Possible Duplicate:
Store names & possessive

What is the correct grammar for saying that I worked for a chemists (that is, a shop that sells medicine)?

Is it

I worked in a chemist


I worked in a chemists

or perhaps

I worked in a chemist's


Had I been working for multiple different chemists, would it be correct to say

I worked for chemists during my first two years of university

  • 3
    In America, the correct wording is, "I worked in a pharmacy" or "I worked in a drug store." :-) You can also say "I worked at ..." or "I worked for ..." – Jay Sep 27 '12 at 20:29
  • 1
    Jay: this is one of those differences between American English and British English. In the UK, the word chemist would be correct in this context. – Tristan Sep 27 '12 at 22:23

I worked in a chemist

Er, no: that would be rather uncomfortable for both of you!

I worked in a chemists

Chemists is a plural noun, so a chemists can't be correct.

I worked in a chemist's

This is an example of ellipsis: "I worked in a chemist's [shop]". Using the possessive is entirely correct.

I worked for chemists during my first two years of university.

This is correct: chemists is a plural noun, indicating that you had more than one employer/mentor.

Store names & possessive deals with people's names, not shop types.

| improve this answer | |
  • Of course, the problem with the sentence I worked for chemists during my first two years of university is that it's ambiguous, even in BrE. One of my friends worked for chemists when he was a student. But they were professors of Chemistry, not pharmacists or pharmacologists. There are also industrial chemists who are neither pharmacists nor pharmacologists. I wonder whether it's also idiomatic to say I worked at a chemist's in BrE. Prepositions aren't equal across the Pond. Just curious because I don't know. – user21497 Sep 28 '12 at 5:59
  • @B True; if we were definitely talking about chemists in a chemist's shop then pharmacists might be a better word. As regards at, it's not idiomatic but would not be misunderstood either. In implies some involvement; at implies a certain level of detachment, from simply not enjoying the job, all the way to the extent of being, say, an electrician working at the shop. – Andrew Leach Sep 28 '12 at 7:09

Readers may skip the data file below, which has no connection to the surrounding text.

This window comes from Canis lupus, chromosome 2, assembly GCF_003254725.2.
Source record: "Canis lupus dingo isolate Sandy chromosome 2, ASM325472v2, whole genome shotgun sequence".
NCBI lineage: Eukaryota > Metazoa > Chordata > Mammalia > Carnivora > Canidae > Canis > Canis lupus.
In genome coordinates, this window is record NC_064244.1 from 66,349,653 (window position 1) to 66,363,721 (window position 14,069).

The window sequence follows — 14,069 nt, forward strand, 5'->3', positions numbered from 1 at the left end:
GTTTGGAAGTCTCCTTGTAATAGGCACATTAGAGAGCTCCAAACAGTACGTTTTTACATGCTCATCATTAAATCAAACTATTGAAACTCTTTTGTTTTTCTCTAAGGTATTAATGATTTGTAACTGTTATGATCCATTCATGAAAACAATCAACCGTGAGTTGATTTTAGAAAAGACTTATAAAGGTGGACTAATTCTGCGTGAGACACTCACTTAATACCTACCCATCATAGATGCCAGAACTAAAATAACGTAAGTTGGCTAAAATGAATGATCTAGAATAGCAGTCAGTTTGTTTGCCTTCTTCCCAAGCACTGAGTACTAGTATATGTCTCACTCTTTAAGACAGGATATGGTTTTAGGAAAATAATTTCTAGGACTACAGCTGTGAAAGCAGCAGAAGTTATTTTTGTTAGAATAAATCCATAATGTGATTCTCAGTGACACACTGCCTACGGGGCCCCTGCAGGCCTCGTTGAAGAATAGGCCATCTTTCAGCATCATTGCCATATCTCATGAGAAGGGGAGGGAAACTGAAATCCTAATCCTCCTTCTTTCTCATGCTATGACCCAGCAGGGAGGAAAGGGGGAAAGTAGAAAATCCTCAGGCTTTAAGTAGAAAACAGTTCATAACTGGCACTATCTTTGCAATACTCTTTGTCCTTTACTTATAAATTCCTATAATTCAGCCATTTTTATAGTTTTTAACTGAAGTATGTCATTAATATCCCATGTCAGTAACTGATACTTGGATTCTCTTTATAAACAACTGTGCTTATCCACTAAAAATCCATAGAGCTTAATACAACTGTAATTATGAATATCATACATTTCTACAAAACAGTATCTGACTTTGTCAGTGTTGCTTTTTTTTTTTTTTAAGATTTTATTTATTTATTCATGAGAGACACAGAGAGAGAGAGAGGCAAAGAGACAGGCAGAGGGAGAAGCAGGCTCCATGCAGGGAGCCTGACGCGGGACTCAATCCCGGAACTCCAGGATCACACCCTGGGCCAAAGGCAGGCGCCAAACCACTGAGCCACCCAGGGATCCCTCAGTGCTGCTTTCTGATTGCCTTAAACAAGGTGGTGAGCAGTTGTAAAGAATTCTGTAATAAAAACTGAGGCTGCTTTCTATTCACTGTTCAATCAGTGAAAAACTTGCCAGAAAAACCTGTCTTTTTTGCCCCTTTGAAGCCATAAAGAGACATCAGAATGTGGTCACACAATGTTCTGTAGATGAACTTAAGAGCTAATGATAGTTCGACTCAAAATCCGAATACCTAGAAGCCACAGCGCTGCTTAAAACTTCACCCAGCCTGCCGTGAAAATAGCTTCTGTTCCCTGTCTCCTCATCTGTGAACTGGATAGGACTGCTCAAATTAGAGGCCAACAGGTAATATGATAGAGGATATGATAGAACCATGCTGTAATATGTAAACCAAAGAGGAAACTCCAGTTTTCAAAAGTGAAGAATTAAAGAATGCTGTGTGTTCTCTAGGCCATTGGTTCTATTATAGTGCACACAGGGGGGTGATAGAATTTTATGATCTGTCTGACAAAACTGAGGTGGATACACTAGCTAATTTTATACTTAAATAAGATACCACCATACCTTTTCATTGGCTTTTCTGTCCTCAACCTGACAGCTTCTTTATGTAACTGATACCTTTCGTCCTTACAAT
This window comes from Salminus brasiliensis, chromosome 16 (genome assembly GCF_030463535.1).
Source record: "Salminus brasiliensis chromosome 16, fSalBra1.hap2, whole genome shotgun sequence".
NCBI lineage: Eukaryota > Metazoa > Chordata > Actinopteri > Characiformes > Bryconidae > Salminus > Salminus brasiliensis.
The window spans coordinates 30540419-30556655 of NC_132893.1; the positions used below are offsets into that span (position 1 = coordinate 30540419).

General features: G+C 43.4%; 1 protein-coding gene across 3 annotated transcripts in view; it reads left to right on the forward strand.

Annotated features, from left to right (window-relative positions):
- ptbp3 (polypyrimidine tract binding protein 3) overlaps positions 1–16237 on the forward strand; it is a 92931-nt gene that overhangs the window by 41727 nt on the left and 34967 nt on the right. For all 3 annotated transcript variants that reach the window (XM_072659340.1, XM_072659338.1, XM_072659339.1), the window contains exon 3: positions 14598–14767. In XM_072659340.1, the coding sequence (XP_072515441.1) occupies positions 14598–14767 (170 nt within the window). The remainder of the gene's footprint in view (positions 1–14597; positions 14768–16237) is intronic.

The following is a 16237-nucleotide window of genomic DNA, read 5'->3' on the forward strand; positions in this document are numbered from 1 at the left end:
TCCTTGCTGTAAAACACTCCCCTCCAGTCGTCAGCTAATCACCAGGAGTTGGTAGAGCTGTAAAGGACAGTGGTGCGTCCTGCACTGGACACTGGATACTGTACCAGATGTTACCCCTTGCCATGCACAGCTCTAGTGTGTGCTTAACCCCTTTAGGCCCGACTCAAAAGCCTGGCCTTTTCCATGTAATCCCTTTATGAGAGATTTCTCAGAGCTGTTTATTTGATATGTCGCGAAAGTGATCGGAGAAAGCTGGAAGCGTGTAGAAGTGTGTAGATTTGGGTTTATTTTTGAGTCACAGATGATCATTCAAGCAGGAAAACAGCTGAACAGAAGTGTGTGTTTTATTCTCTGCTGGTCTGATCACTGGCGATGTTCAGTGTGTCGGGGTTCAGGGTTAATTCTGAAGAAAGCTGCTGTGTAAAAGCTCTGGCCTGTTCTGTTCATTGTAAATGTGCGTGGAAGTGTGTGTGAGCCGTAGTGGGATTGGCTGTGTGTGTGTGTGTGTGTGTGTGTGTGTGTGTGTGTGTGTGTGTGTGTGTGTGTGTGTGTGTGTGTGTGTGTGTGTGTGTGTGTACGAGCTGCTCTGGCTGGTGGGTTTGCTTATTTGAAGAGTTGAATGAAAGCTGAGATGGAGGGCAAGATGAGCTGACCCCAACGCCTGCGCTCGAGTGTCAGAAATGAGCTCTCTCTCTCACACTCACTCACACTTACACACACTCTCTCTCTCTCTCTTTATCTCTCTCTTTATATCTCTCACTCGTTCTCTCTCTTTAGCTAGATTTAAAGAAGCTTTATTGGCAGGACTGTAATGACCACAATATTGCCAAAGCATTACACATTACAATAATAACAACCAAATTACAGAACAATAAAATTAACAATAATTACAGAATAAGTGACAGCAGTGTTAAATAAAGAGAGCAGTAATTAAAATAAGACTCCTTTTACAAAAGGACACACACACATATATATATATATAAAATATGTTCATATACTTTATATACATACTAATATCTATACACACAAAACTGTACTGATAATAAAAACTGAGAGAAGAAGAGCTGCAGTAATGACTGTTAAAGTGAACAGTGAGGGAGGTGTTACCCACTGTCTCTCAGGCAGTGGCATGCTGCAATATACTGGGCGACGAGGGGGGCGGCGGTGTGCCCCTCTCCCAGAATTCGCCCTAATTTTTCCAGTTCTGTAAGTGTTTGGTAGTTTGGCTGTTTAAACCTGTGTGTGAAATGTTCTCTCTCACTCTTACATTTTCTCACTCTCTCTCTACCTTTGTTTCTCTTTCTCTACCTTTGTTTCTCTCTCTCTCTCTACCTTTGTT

• For many years the UK company Boots has used the tag line "Boots the chemist", but earlier they clearly use "Boots the chemists": Advertisement from 1911 and old store fronts. Does that mean it used to be correct to say "I worked in a chemists" ? – jamesj629 Sep 28 '12 at 8:43
  • @A Thank you for the explanation. I don't how many AmE speakers are able to explain preposition choices that way. I can come up with some definitely ad hoc explanations based on the meaning of the preposition, but some idiomatic usages just don't seem to fit the meaning well at all. Your explanation of this usage seems rational and not at all ad hoc. – user21497 Sep 28 '12 at 8:44
  • @jamesj629 No. Chemists in "Boots the Chemists" is describing the people: there are more than one chemist. There was more than one Boot as well, so it's not "Boot's". – Andrew Leach Sep 28 '12 at 9:16

Not the answer you're looking for? Browse other questions tagged or ask your own question.